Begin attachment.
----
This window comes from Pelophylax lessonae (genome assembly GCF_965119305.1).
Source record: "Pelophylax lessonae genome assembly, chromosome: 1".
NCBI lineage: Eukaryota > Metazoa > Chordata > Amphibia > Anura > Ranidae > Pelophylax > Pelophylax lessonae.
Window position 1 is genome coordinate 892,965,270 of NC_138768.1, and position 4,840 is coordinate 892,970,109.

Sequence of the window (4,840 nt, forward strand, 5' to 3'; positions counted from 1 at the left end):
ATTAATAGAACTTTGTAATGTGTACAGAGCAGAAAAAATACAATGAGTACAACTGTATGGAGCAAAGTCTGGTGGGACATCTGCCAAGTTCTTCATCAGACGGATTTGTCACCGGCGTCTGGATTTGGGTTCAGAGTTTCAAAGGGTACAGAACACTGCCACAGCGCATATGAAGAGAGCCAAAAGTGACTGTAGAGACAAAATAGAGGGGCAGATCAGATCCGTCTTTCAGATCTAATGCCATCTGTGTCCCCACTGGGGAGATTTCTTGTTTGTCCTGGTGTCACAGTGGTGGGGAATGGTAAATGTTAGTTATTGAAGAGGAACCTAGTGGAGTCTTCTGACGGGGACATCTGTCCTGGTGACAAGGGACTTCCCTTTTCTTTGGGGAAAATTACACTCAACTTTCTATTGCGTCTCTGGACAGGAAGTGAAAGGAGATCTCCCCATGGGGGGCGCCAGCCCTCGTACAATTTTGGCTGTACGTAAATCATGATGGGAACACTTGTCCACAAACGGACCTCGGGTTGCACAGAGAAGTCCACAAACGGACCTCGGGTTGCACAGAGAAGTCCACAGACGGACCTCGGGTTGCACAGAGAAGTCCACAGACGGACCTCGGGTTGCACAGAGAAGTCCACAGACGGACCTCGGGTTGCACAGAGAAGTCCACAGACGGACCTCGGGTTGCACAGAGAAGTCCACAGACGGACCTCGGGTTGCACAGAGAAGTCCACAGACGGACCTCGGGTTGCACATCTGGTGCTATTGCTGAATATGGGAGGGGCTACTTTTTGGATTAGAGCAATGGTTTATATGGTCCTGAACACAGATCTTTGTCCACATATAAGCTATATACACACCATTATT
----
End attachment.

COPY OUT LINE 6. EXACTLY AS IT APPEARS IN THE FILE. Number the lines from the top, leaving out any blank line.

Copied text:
ATTAATAGAACTTTGTAATGTGTACAGAGCAGAAAAAATACAATGAGTACAACTGTATGGAGCAAAGTCTGGTGGGACATCTGCCAAGTTCTTCATCAGACGGATTTGTCACCGGCGTCTGGATTTGGGTTCAGAGTTTCAAAGGGTACAGAACACTGCCACAGCGCATATGAAGAGAGCCAAAAGTGACTGTAGAGACAAAATAGAGGGGCAGATCAGATCCGTCTTTCAGATCTAATGCCATCTGTGTCCCCACTGGGGAGATTTCTTGTTTGTCCTGGTGTCACAGTGGTGGGGAATGGTAAATGTTAGTTATTGAAGAGGAACCTAGTGGAGTCTTCTGACGGGGACATCTGTCCTGGTGACAAGGGACTTCCCTTTTCTTTGGGGAAAATTACACTCAACTTTCTATTGCGTCTCTGGACAGGAAGTGAAAGGAGATCTCCCCATGGGGGGCGCCAGCCCTCGTACAATTTTGGCTGTACGTAAATCATGATGGGAACACTTGTCCACAAACGGACCTCGGGTTGCACAGAGAAGTCCACAAACGGACCTCGGGTTGCACAGAGAAGTCCACAGACGGACCTCGGGTTGCACAGAGAAGTCCACAGACGGACCTCGGGTTGCACAGAGAAGTCCACAGACGGACCTCGGGTTGCACAGAGAAGTCCACAGACGGACCTCGGGTTGCACAGAGAAGTCCACAGACGGACCTCGGGTTGCACAGAGAAGTCCACAGACGGACCTCGGGTTGCACATCTGGTGCTATTGCTGAATATGGGAGGGGCTACTTTTTGGATTAGAGCAATGGTTTATATGGTCCTGAACACAGATCTTTGTCCACATATAAGCTATATACACACCATTATT